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Meta Stock Looks Cheap. That’s No Longer a Good Reason to Buy.

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Challenges are rising for Meta Platforms—and they’re no longer just about Facebook’s legacy business.
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Suddenly, investors are giving Facebook a big thumbs down. Within 24 hours of reporting dismal results on Wednesday night, Facebook parent Meta Platforms lost more than a quarter of its market capitalization, some $250 billion. It was the largest single-day loss of corporate value in U.S. history.

And the value destruction might not be over. For Facebook , this is different than the privacy scandals and political controversies that have surrounded the company. This time, the problems are with the business itself.

Meta (ticker: FB) offered a first-quarter outlook that reveals slowing usage of its social media apps and troubling trends in advertising sales. Fixing the problems will take multiple quarters, and potentially years. Meanwhile, the repairs will have to be made as the company pivots to the metaverse, a significant gamble on an unproven technology.

By the end of a long week of tech earnings (see this week’s Tech Trader), it became clear that Meta’s problems are unique, and not part of a broader industry downturn. Google parent Alphabet (GOOGL) posted strong results driven by demand for advertising space on Google Search and YouTube. And on Thursday afternoon—one day after Meta’s nightmarish report—smaller rivals Snap (SNAP) and Pinterest (PINS) surprised investors with better-than-expected numbers, including Snap’s first-ever profit.

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Amazon.com (AMZN) rounded out the big week of earnings with its own impressive results—including 32% growth in its advertising business. Those reports helped tech stocks snap back on Friday: The Nasdaq Composite rallied 2%, but Meta shares were flat.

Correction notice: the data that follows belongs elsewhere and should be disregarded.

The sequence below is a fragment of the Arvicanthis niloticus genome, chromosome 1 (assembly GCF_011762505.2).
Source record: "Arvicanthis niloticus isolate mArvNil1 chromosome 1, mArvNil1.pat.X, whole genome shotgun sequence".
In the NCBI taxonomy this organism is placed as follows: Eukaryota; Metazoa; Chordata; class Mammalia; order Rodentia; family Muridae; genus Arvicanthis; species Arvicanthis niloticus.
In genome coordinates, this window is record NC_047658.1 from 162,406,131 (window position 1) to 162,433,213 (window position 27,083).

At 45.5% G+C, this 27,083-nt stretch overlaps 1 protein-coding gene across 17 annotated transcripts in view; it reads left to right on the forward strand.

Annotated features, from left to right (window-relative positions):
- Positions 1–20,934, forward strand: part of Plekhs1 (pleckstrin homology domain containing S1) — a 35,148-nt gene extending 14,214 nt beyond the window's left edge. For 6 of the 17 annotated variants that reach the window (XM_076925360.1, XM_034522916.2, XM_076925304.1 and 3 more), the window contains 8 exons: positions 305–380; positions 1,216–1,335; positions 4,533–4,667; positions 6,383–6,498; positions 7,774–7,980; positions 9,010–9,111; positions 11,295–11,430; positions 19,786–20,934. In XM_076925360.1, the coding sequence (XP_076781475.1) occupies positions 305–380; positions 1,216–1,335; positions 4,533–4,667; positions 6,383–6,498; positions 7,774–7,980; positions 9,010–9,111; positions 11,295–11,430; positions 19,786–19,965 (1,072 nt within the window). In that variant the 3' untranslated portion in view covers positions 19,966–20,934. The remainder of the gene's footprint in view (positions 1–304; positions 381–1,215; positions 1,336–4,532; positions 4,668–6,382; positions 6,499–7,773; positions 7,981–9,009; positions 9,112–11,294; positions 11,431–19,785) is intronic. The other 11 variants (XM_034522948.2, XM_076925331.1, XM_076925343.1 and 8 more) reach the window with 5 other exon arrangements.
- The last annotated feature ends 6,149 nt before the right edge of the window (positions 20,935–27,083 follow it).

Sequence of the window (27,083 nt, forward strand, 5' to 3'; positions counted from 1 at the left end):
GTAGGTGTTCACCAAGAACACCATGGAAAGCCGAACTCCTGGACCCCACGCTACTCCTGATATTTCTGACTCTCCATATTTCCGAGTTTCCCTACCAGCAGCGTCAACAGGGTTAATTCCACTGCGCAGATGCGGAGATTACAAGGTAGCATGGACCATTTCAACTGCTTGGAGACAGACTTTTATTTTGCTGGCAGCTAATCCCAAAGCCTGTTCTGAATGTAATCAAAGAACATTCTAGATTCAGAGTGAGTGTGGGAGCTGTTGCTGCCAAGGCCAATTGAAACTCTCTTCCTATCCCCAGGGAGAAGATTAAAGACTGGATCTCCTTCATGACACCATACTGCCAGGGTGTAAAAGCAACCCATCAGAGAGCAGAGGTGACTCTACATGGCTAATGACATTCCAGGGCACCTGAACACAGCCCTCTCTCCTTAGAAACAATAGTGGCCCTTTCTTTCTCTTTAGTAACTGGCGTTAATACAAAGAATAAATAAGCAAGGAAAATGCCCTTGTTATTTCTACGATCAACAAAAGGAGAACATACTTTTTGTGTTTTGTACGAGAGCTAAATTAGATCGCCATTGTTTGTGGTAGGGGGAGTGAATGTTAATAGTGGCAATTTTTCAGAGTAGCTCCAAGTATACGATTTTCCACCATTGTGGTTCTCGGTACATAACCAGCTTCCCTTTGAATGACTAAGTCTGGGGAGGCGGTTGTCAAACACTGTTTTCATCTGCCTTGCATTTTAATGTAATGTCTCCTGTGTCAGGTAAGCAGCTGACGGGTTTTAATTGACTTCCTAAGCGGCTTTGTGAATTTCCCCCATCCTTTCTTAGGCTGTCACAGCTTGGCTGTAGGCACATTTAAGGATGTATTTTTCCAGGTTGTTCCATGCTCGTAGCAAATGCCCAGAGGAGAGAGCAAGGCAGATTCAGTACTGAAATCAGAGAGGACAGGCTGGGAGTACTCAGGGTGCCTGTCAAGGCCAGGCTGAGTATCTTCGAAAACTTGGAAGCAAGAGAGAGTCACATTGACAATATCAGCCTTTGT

The lack of buying on the dip reflects the serious issues Meta raised with its earnings. For the first quarter, the company sees revenue of $27 billion to $29 billion, up between 3% and 11% from a year ago. That would be a sharp deceleration from 48% growth a year ago. Meta said results would be affected by “headwinds” to both the number of ad impressions generated by its platforms and by pressures on ad pricing.

The forecast came as a shock to Facebook investors who have grown used to reliable growth, even amid controversy. Meta by its own admission is now dealing with multiple issues: slowing usage of the company’s core social media apps, tough earnings comparisons, decelerating spending by advertisers that are facing labor and product shortages, and intensified competition from TikTok, the short-form video app owned by China-based ByteDance.

Meta’s mention of weaker ad impressions was the real shocker. The company said its core Facebook business had one million fewer daily average users in the December quarter versus the previous three months. That has never happened before. The slowdown could reflect people spending more time out of the house after two years of severe pandemic restrictions. Alternatively, or perhaps additionally, it could be that people are simply growing a little tired of social media, and using the platforms a little less.